String waveType1 = WaveGeneratorCommon.wave.get(WaveConst.WAVE1).get(WaveConst.WAVETYPE) == SIN ? "sine" : "tria";
String waveType2 = WaveGeneratorCommon.wave.get(WaveConst.WAVE2).get(WaveConst.WAVETYPE) == SIN ? "sine" : "tria";

timestamp = System.currentTimeMillis();
String timeData = timestamp + "," + CSVLogger.FILE_NAME_FORMAT.format(new Date(timestamp));
String locationData = lat + "," + lon;

Next, in the function we get currently set Frequency for both analog waves and phase in the variables. We also store the selected wave shape for each of the waves. Since each entry in the csv file is required to have a timestamp and a location stamp,here we create common stamps of both types and will append it to each entry further in the function. 

if (scienceLab.isConnected()) {
            if (digital_mode == WaveConst.SQUARE) {
                data += timeData + ",Square,Wave1," + waveType1 + "," + String.valueOf(freq1) + ",0,0," + locationData + "\n"; //wave1
                recordSensorData(new WaveGeneratorData(timestamp, block, "Square", "Wave1", waveType1, String.valueOf(freq1), "0", "0", lat, lon));
                data += timeData + ",Square,Wave2," + waveType2 + "," + String.valueOf(freq2) + "," + String.valueOf(phase) + ",0," + locationData + "\n";//wave2
                recordSensorData(new WaveGeneratorData(timestamp + 1, block, "Square", "Wave2", waveType2, String.valueOf(freq2), String.valueOf(phase), "0", lat, lon));

Here we check whether the currently selected mode is Analog(Square) or Digital (PWM). Above code snippet is for the SQUARE mode block. We create WaveGeneratorData object for both SI1 and SI2 waves based on the parameters we stored earlier. We also append the data to a string, data.  Which we will later use to write the log into a csv file.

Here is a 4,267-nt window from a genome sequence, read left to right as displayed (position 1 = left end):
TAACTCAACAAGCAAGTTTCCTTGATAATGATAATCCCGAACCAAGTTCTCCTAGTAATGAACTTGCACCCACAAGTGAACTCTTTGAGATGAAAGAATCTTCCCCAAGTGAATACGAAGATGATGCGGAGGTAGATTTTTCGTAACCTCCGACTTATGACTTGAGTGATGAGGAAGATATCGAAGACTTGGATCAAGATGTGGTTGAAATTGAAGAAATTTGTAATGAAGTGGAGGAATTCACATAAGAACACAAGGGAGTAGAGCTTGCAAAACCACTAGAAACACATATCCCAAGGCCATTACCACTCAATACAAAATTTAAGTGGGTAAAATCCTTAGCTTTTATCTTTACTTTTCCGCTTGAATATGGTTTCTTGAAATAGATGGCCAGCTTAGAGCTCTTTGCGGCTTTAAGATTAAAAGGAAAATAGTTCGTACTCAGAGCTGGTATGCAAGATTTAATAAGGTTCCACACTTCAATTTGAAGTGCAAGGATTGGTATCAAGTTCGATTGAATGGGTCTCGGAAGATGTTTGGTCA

else {
   double freqSqr1 = (double) WaveGeneratorCommon.wave.get(WaveConst.SQR1).get(WaveConst.FREQUENCY);
   double dutySqr1 = (double) WaveGeneratorCommon.wave.get(WaveConst.SQR1).get(WaveConst.DUTY) / 100;
   double dutySqr2 = ((double) WaveGeneratorCommon.wave.get(WaveConst.SQR2).get(WaveConst.DUTY)) / 100;
   double phaseSqr2 = (double) WaveGeneratorCommon.wave.get(WaveConst.SQR2).get(WaveConst.PHASE) / 360;
   double dutySqr3 = ((double) WaveGeneratorCommon.wave.get(WaveConst.SQR3).get(WaveConst.DUTY)) / 100;
   double phaseSqr3 = (double) WaveGeneratorCommon.wave.get(WaveConst.SQR3).get(WaveConst.PHASE) / 360;
   double dutySqr4 = ((double) WaveGeneratorCommon.wave.get(WaveConst.SQR4).get(WaveConst.DUTY)) / 100;
   double phaseSqr4 = (double) WaveGeneratorCommon.wave.get(WaveConst.SQR4).get(WaveConst.PHASE) / 360;

 data += timeData + ",PWM,Sq1,PWM," + String.valueOf(freqSqr1) + ",0," + String.valueOf(dutySqr1) + "," + locationData + "\n";

 recordSensorData(new WaveGeneratorData(timestamp, block, "PWM", "Sq1", "PWM", String.valueOf(freqSqr1), "0", String.valueOf(dutySqr1), lat, lon));
}

The above code snippet shows a block of the condition when the selected mode is PWM. Here we store the set values of Freq, Phase and Duty for each SQ1, SQ2, SQ3 and SQ4 waves into variables. Once we store the values we create WaveGeneratorData objects for each of the waves and also append the data to the data string to write to the csv. The code above includes details only for SQ1, but exact same procedure is followed for SQ2, SQ3, and SQ4. One we have all the data appended to the string we call the following function to write the data to csv file.